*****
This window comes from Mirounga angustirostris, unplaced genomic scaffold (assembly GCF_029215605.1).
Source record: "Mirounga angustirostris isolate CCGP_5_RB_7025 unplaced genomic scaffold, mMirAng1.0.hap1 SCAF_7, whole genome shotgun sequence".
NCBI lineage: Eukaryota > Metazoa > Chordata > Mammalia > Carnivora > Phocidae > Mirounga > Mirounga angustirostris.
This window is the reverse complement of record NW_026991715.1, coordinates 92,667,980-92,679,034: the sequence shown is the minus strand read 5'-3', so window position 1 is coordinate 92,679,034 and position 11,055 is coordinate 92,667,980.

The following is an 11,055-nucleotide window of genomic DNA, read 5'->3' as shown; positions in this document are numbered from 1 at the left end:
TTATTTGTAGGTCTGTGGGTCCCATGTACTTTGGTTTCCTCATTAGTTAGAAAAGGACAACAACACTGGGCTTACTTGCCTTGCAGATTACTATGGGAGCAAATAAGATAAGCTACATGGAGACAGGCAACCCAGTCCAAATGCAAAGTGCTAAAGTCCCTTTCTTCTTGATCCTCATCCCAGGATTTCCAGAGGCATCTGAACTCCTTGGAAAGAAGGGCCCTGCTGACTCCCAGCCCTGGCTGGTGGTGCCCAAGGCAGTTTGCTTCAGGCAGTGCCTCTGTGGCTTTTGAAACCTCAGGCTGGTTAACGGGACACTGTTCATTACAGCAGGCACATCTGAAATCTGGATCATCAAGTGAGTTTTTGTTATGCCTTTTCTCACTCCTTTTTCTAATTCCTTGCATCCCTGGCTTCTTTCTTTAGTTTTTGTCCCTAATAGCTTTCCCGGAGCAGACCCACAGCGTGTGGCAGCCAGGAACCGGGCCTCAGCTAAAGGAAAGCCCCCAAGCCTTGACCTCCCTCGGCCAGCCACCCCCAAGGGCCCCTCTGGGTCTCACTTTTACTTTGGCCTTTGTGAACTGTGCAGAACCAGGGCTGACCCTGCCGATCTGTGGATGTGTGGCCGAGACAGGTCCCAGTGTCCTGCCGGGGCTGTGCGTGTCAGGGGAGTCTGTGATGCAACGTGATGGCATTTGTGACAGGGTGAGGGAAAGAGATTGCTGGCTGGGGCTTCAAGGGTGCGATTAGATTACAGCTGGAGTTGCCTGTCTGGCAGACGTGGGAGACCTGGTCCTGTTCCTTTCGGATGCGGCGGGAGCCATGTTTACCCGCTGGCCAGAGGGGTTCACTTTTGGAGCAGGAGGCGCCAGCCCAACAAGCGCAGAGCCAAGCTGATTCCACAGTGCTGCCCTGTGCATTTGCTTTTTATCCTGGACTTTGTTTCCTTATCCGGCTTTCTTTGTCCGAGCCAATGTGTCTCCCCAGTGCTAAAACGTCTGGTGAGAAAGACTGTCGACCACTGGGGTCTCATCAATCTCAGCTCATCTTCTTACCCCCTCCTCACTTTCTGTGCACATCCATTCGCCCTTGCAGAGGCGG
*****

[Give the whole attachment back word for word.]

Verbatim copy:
This window comes from Mirounga angustirostris, unplaced genomic scaffold (assembly GCF_029215605.1).
Source record: "Mirounga angustirostris isolate CCGP_5_RB_7025 unplaced genomic scaffold, mMirAng1.0.hap1 SCAF_7, whole genome shotgun sequence".
NCBI lineage: Eukaryota > Metazoa > Chordata > Mammalia > Carnivora > Phocidae > Mirounga > Mirounga angustirostris.
This window is the reverse complement of record NW_026991715.1, coordinates 92,667,980-92,679,034: the sequence shown is the minus strand read 5'-3', so window position 1 is coordinate 92,679,034 and position 11,055 is coordinate 92,667,980.

The following is an 11,055-nucleotide window of genomic DNA, read 5'->3' as shown; positions in this document are numbered from 1 at the left end:
TTATTTGTAGGTCTGTGGGTCCCATGTACTTTGGTTTCCTCATTAGTTAGAAAAGGACAACAACACTGGGCTTACTTGCCTTGCAGATTACTATGGGAGCAAATAAGATAAGCTACATGGAGACAGGCAACCCAGTCCAAATGCAAAGTGCTAAAGTCCCTTTCTTCTTGATCCTCATCCCAGGATTTCCAGAGGCATCTGAACTCCTTGGAAAGAAGGGCCCTGCTGACTCCCAGCCCTGGCTGGTGGTGCCCAAGGCAGTTTGCTTCAGGCAGTGCCTCTGTGGCTTTTGAAACCTCAGGCTGGTTAACGGGACACTGTTCATTACAGCAGGCACATCTGAAATCTGGATCATCAAGTGAGTTTTTGTTATGCCTTTTCTCACTCCTTTTTCTAATTCCTTGCATCCCTGGCTTCTTTCTTTAGTTTTTGTCCCTAATAGCTTTCCCGGAGCAGACCCACAGCGTGTGGCAGCCAGGAACCGGGCCTCAGCTAAAGGAAAGCCCCCAAGCCTTGACCTCCCTCGGCCAGCCACCCCCAAGGGCCCCTCTGGGTCTCACTTTTACTTTGGCCTTTGTGAACTGTGCAGAACCAGGGCTGACCCTGCCGATCTGTGGATGTGTGGCCGAGACAGGTCCCAGTGTCCTGCCGGGGCTGTGCGTGTCAGGGGAGTCTGTGATGCAACGTGATGGCATTTGTGACAGGGTGAGGGAAAGAGATTGCTGGCTGGGGCTTCAAGGGTGCGATTAGATTACAGCTGGAGTTGCCTGTCTGGCAGACGTGGGAGACCTGGTCCTGTTCCTTTCGGATGCGGCGGGAGCCATGTTTACCCGCTGGCCAGAGGGGTTCACTTTTGGAGCAGGAGGCGCCAGCCCAACAAGCGCAGAGCCAAGCTGATTCCACAGTGCTGCCCTGTGCATTTGCTTTTTATCCTGGACTTTGTTTCCTTATCCGGCTTTCTTTGTCCGAGCCAATGTGTCTCCCCAGTGCTAAAACGTCTGGTGAGAAAGACTGTCGACCACTGGGGTCTCATCAATCTCAGCTCATCTTCTTACCCCCTCCTCACTTTCTGTGCACATCCATTCGCCCTTGCAGAGGCGG